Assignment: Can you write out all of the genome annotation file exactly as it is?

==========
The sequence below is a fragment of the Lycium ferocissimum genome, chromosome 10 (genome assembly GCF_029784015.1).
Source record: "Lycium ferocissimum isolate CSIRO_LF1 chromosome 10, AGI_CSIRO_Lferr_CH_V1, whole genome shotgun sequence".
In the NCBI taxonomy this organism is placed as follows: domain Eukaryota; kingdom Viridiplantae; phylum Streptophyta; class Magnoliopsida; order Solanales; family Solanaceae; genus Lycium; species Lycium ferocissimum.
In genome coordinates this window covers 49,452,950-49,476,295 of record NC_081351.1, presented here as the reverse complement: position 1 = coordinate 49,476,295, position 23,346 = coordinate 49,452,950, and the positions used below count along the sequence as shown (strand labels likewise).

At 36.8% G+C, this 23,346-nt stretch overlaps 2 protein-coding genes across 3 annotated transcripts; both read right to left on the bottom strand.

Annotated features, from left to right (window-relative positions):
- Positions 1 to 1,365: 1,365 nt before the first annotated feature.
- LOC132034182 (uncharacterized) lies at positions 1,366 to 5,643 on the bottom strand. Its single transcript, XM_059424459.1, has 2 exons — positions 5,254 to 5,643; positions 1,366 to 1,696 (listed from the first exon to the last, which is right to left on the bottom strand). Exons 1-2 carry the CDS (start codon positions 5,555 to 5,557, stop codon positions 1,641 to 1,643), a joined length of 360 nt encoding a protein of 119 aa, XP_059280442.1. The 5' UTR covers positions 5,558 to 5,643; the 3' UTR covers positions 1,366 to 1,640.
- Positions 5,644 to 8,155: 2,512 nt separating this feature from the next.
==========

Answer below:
The sequence below is a fragment of the Lycium ferocissimum genome, chromosome 10 (genome assembly GCF_029784015.1).
Source record: "Lycium ferocissimum isolate CSIRO_LF1 chromosome 10, AGI_CSIRO_Lferr_CH_V1, whole genome shotgun sequence".
In the NCBI taxonomy this organism is placed as follows: domain Eukaryota; kingdom Viridiplantae; phylum Streptophyta; class Magnoliopsida; order Solanales; family Solanaceae; genus Lycium; species Lycium ferocissimum.
In genome coordinates this window covers 49,452,950-49,476,295 of record NC_081351.1, presented here as the reverse complement: position 1 = coordinate 49,476,295, position 23,346 = coordinate 49,452,950, and the positions used below count along the sequence as shown (strand labels likewise).

At 36.8% G+C, this 23,346-nt stretch overlaps 2 protein-coding genes across 3 annotated transcripts; both read right to left on the bottom strand.

Annotated features, from left to right (window-relative positions):
- Positions 1 to 1,365: 1,365 nt before the first annotated feature.
- LOC132034182 (uncharacterized) lies at positions 1,366 to 5,643 on the bottom strand. Its single transcript, XM_059424459.1, has 2 exons — positions 5,254 to 5,643; positions 1,366 to 1,696 (listed from the first exon to the last, which is right to left on the bottom strand). Exons 1-2 carry the CDS (start codon positions 5,555 to 5,557, stop codon positions 1,641 to 1,643), a joined length of 360 nt encoding a protein of 119 aa, XP_059280442.1. The 5' UTR covers positions 5,558 to 5,643; the 3' UTR covers positions 1,366 to 1,640.
- Positions 5,644 to 8,155: 2,512 nt separating this feature from the next.